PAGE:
However, the car attracted criticism from the motoring press at launch due to its suspension, with positive camber on the front wheels and negative camber at the rear, giving rise to the Mark III's infamous "knock-kneed" stance. The Mark III soon had a reputation for a harsh, unforgiving ride. In 1983 the revised suspension mounts from the Orion and the Sierra steering rack were introduced as running changes for the 1984 model year.
To compete with Volkswagen's Golf GTI, a hot hatch version of the Mark III was developed — the XR3. Initially this featured a tuned version of the 1.6 L CVH engine fitted with a twin-choke Weber carburettor, uprated suspension and numerous cosmetic alterations. It lacked a 5-speed transmission and fuel injection. Fuel injection finally arrived in 1983 (creating the XR3i), along with the racetrack-influenced RS1600i. The final performance update arrived in the form of the turbocharged 132 PS (97 kW) RS Turbo model in October 1984.
ESCORT RS TURBO series 1
Another engine, introduced in August 1983, was the 1.6 L diesel engine. Developed in Dagenham, it was remarkably economical for its time, and still is to this day, managing over 70 mpg. It was available on the L and GL models. However, the performance was not so impressive, with only 54 bhp (40 kW; 55 PS) and a top speed of barely 90 mph (140 km/h).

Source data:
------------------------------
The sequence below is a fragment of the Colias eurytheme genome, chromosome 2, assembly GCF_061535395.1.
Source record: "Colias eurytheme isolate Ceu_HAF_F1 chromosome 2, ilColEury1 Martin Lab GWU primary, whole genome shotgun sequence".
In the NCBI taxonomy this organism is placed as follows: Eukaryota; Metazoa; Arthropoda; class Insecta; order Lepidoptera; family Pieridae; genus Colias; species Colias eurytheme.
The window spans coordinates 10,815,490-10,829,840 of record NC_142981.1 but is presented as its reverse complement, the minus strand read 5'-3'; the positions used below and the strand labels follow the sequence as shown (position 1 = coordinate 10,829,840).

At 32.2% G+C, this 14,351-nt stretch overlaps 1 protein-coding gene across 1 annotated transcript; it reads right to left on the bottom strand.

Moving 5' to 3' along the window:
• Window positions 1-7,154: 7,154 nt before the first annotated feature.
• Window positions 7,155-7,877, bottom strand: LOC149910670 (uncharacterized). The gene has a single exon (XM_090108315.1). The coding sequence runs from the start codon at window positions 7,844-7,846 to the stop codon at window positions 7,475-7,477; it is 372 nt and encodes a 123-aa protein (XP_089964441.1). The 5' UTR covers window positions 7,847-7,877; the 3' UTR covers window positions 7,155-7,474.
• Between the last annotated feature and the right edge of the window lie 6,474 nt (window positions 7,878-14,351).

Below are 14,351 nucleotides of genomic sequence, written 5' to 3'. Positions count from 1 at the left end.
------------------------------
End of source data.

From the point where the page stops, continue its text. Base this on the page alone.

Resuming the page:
The Escort estate was initially only available with three doors, but a five-door version was introduced in 1983. In that year, a saloon version of the Escort, the Orion, was launched. It used the same mechanicals as the hatchback, but had a more upmarket image and was not available with the smaller 1.1 L engine. The Orion name would continue in use through until 1993, when it was dropped and the Orion simply called "Escort".
A convertible version, made by coachbuilder Karmann appeared the same year. It was the first drop-top car produced by Ford Europe since the Corsair of the 1960s. The Escort Cabriolet was initially available in both XR3i and Ghia specification, but the Ghia variant was later dropped.
A pickup version of the Escort, the Bantam, was produced in South Africa. The hatchback Escort was also available there, beginning in March 1981, with the 1.3 and 1.6 litre engines. The South African Escorts differ only slightly from European ones, as a result of local parts content regulations.
Sales in the United Kingdom increased, and by 1982 it had overtaken the ageing Cortina as the nation's best-selling car.
1983 Ford Escort GT
The Escort entered production in Brazil in July 1983. It was equipped with the Renault-based Ford CHT engine, of either 1,341 of 1,555 cc. Both sizes were also available in alcohol-fuelled versions with marginally more power. There was also a more powerful yet version called the XR-3, only available to run on alcohol. Three or five-door hatchback bodywork was available, although Brazil later also received a two-door saloon known as the Ford Verona/Volkswagen Apollo. The Verona has bodywork which is completely different from that of the Orion.